George Roy Hill Critical Essays


(Contemporary Literary Criticism)

George Roy Hill 1922–

American film director.

Hill's most successful films characteristically exhibit a playful, robust brand of American adventurism where male camaraderie is central to tone and plot. The main characters in many of Hill's movies are eccentric or socially reprehensible individuals who challenge accepted values and standards, often using considerable style and humor to accomplish their questionable activities.

Hill directed two of the biggest box office attractions of all time, Butch Cassidy and the Sundance Kid and The Sting. The films present the escapades of outlaws, in the former, and con men, in the latter, in such an endearing fashion that they recruit the audience wholeheartedly into the "bad guys" camp. Hill won the Academy Award for Best Director for The Sting. Hill has displayed a penchant for directing films of nostalgic eras, such as the "roaring twenties" in Thoroughly Modern Millie and The Great Waldo Pepper, but he has also demonstrated his ability to manage such contemporary subjects as violence in professional sports in his controversial film Slap Shot.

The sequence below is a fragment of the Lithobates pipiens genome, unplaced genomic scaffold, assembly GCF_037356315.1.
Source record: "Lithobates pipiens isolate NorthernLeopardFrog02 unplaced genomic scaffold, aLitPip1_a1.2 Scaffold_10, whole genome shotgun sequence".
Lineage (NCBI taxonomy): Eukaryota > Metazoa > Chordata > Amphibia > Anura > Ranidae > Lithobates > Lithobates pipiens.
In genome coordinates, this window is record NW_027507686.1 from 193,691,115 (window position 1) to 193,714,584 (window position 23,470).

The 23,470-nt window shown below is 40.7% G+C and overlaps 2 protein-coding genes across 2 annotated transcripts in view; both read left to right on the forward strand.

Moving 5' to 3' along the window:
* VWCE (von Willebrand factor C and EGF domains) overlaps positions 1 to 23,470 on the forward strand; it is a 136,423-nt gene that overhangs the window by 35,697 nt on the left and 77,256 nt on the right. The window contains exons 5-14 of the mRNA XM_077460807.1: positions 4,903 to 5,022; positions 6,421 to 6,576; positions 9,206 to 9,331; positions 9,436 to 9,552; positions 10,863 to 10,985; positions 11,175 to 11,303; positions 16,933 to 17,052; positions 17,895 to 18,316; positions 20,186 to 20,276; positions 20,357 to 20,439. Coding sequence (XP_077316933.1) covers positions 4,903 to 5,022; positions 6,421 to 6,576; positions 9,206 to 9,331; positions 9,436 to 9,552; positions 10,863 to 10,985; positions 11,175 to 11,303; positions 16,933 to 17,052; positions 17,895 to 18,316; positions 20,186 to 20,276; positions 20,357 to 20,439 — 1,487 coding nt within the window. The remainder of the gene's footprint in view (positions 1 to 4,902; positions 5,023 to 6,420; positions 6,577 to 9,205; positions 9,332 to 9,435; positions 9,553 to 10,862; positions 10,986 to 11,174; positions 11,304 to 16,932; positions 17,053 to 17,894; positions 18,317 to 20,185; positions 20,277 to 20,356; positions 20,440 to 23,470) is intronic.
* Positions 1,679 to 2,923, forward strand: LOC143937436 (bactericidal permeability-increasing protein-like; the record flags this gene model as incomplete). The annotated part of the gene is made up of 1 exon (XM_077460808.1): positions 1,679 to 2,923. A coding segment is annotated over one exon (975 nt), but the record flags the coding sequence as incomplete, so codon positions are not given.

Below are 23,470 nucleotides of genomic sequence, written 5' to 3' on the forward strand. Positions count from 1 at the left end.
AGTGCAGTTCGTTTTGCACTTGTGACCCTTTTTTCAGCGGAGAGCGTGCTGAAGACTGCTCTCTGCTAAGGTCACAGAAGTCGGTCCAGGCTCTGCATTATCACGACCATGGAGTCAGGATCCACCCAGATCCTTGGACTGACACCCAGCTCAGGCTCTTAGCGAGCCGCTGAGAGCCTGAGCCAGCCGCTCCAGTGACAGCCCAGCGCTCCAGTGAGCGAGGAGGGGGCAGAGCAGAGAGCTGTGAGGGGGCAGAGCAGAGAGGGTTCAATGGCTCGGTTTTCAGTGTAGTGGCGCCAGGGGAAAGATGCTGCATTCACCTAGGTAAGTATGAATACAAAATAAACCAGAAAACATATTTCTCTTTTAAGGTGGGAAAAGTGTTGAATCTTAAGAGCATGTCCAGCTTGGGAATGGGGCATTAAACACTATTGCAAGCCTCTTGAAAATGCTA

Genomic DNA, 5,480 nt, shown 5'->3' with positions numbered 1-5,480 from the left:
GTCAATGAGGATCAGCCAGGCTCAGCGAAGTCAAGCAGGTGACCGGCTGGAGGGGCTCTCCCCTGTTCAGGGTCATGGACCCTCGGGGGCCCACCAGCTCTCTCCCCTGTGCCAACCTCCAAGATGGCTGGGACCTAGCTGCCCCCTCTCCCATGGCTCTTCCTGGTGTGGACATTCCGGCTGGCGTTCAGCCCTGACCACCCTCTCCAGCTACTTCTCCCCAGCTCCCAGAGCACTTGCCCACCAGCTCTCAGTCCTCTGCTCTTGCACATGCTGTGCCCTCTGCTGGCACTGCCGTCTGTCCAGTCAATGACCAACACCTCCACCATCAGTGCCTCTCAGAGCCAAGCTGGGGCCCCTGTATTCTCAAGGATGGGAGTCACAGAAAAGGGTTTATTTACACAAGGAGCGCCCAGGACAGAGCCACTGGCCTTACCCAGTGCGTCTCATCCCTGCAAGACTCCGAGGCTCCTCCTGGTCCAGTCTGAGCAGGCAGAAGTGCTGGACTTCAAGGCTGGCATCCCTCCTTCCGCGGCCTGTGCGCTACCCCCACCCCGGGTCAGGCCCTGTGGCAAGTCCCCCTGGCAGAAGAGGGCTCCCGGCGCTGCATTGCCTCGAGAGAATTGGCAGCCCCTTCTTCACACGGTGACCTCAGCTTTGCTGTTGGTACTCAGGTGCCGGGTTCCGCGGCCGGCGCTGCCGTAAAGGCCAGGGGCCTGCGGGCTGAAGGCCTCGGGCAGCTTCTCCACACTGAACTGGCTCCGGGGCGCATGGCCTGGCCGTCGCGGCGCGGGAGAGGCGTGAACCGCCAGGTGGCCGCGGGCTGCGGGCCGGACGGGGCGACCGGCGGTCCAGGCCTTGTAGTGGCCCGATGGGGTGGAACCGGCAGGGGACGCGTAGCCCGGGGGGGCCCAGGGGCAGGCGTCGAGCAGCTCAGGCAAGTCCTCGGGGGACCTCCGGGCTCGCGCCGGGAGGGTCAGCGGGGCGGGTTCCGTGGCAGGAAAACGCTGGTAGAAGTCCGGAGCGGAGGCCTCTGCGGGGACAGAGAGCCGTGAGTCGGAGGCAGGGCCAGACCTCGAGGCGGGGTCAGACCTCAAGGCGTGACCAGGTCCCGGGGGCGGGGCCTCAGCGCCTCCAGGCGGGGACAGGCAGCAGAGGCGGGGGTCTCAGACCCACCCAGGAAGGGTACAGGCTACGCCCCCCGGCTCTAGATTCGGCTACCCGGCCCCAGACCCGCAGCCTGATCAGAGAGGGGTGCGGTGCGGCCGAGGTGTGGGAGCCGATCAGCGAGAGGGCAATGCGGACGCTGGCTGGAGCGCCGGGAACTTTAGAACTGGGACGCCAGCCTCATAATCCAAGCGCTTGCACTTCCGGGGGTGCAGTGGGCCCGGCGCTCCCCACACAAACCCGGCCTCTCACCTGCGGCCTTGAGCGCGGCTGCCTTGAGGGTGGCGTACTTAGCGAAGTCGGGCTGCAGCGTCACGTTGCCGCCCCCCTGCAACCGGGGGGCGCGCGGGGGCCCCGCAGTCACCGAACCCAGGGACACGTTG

Hill has directed film adaptations of two contemporary novels which many critics believed were not good candidates for the screen. His version of Kurt Vonnegut's Slaughterhouse-Five won the special jury prize at the Cannes Film Festival in 1972. The World According to Garp, based on the popular John Irving novel, has received mixed reviews.